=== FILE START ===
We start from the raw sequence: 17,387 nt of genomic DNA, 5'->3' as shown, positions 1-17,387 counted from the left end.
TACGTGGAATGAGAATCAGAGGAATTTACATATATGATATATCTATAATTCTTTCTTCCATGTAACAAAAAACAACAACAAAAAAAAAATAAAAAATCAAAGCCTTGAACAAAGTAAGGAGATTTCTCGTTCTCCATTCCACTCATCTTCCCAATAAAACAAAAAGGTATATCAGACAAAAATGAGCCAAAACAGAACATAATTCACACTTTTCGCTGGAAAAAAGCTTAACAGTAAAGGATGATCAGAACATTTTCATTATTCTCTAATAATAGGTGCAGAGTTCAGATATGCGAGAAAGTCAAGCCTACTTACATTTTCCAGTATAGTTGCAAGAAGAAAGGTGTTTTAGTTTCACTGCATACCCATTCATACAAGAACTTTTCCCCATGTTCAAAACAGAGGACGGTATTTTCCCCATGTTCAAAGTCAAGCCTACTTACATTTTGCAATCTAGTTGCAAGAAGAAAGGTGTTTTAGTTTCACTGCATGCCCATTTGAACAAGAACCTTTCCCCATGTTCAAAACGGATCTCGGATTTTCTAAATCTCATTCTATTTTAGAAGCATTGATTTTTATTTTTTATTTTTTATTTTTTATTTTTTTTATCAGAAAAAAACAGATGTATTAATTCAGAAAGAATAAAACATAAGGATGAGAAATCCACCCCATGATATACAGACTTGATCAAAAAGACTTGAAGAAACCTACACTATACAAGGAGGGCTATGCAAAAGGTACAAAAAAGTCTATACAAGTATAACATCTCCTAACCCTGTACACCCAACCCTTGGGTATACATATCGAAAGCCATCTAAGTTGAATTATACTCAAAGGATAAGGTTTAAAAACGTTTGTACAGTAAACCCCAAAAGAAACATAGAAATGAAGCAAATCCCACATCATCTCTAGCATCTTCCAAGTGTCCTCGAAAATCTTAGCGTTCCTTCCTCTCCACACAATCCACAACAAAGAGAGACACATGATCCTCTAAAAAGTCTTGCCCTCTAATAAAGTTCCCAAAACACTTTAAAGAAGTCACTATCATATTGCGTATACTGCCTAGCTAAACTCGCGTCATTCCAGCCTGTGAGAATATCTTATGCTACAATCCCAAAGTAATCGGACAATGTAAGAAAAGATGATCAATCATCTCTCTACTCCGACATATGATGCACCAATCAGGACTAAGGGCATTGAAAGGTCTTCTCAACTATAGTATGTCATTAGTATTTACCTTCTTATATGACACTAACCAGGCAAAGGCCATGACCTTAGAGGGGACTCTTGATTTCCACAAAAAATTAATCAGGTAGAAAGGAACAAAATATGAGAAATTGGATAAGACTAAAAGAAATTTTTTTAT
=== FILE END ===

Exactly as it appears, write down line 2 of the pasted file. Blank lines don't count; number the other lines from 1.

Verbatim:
TACGTGGAATGAGAATCAGAGGAATTTACATATATGATATATCTATAATTCTTTCTTCCATGTAACAAAAAACAACAACAAAAAAAAAATAAAAAATCAAAGCCTTGAACAAAGTAAGGAGATTTCTCGTTCTCCATTCCACTCATCTTCCCAATAAAACAAAAAGGTATATCAGACAAAAATGAGCCAAAACAGAACATAATTCACACTTTTCGCTGGAAAAAAGCTTAACAGTAAAGGATGATCAGAACATTTTCATTATTCTCTAATAATAGGTGCAGAGTTCAGATATGCGAGAAAGTCAAGCCTACTTACATTTTCCAGTATAGTTGCAAGAAGAAAGGTGTTTTAGTTTCACTGCATACCCATTCATACAAGAACTTTTCCCCATGTTCAAAACAGAGGACGGTATTTTCCCCATGTTCAAAGTCAAGCCTACTTACATTTTGCAATCTAGTTGCAAGAAGAAAGGTGTTTTAGTTTCACTGCATGCCCATTTGAACAAGAACCTTTCCCCATGTTCAAAACGGATCTCGGATTTTCTAAATCTCATTCTATTTTAGAAGCATTGATTTTTATTTTTTATTTTTTATTTTTTATTTTTTTTATCAGAAAAAAACAGATGTATTAATTCAGAAAGAATAAAACATAAGGATGAGAAATCCACCCCATGATATACAGACTTGATCAAAAAGACTTGAAGAAACCTACACTATACAAGGAGGGCTATGCAAAAGGTACAAAAAAGTCTATACAAGTATAACATCTCCTAACCCTGTACACCCAACCCTTGGGTATACATATCGAAAGCCATCTAAGTTGAATTATACTCAAAGGATAAGGTTTAAAAACGTTTGTACAGTAAACCCCAAAAGAAACATAGAAATGAAGCAAATCCCACATCATCTCTAGCATCTTCCAAGTGTCCTCGAAAATCTTAGCGTTCCTTCCTCTCCACACAATCCACAACAAAGAGAGACACATGATCCTCTAAAAAGTCTTGCCCTCTAATAAAGTTCCCAAAACACTTTAAAGAAGTCACTATCATATTGCGTATACTGCCTAGCTAAACTCGCGTCATTCCAGCCTGTGAGAATATCTTATGCTACAATCCCAAAGTAATCGGACAATGTAAGAAAAGATGATCAATCATCTCTCTACTCCGACATATGATGCACCAATCAGGACTAAGGGCATTGAAAGGTCTTCTCAACTATAGTATGTCATTAGTATTTACCTTCTTATATGACACTAACCAGGCAAAGGCCATGACCTTAGAGGGGACTCTTGATTTCCACAAAAAATTAATCAGGTAGAAAGGAACAAAATATGAGAAATTGGATAAGACTAAAAGAAATTTTTTTAT